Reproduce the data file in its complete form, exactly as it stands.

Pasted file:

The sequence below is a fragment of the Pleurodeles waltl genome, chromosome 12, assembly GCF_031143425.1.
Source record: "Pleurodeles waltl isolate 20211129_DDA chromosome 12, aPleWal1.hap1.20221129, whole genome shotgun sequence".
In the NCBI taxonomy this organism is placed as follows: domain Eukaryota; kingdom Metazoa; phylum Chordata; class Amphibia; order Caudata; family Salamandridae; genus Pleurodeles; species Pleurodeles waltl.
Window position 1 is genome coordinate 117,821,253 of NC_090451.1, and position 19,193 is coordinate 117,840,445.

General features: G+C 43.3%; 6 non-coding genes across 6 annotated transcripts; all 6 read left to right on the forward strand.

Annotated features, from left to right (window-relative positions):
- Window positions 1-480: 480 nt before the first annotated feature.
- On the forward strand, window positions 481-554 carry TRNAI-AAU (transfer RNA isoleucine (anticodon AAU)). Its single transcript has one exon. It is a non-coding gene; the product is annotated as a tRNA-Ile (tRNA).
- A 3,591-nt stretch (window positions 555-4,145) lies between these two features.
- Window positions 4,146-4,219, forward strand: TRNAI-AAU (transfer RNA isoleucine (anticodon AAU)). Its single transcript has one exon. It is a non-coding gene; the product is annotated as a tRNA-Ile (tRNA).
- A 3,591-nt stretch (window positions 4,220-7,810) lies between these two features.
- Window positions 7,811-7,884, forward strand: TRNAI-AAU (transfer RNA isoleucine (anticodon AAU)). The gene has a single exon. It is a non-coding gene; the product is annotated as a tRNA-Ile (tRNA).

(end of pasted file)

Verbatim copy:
The sequence below is a fragment of the Pleurodeles waltl genome, chromosome 12, assembly GCF_031143425.1.
Source record: "Pleurodeles waltl isolate 20211129_DDA chromosome 12, aPleWal1.hap1.20221129, whole genome shotgun sequence".
In the NCBI taxonomy this organism is placed as follows: domain Eukaryota; kingdom Metazoa; phylum Chordata; class Amphibia; order Caudata; family Salamandridae; genus Pleurodeles; species Pleurodeles waltl.
Window position 1 is genome coordinate 117,821,253 of NC_090451.1, and position 19,193 is coordinate 117,840,445.

General features: G+C 43.3%; 6 non-coding genes across 6 annotated transcripts; all 6 read left to right on the forward strand.

Annotated features, from left to right (window-relative positions):
- Window positions 1-480: 480 nt before the first annotated feature.
- On the forward strand, window positions 481-554 carry TRNAI-AAU (transfer RNA isoleucine (anticodon AAU)). Its single transcript has one exon. It is a non-coding gene; the product is annotated as a tRNA-Ile (tRNA).
- A 3,591-nt stretch (window positions 555-4,145) lies between these two features.
- Window positions 4,146-4,219, forward strand: TRNAI-AAU (transfer RNA isoleucine (anticodon AAU)). Its single transcript has one exon. It is a non-coding gene; the product is annotated as a tRNA-Ile (tRNA).
- A 3,591-nt stretch (window positions 4,220-7,810) lies between these two features.
- Window positions 7,811-7,884, forward strand: TRNAI-AAU (transfer RNA isoleucine (anticodon AAU)). The gene has a single exon. It is a non-coding gene; the product is annotated as a tRNA-Ile (tRNA).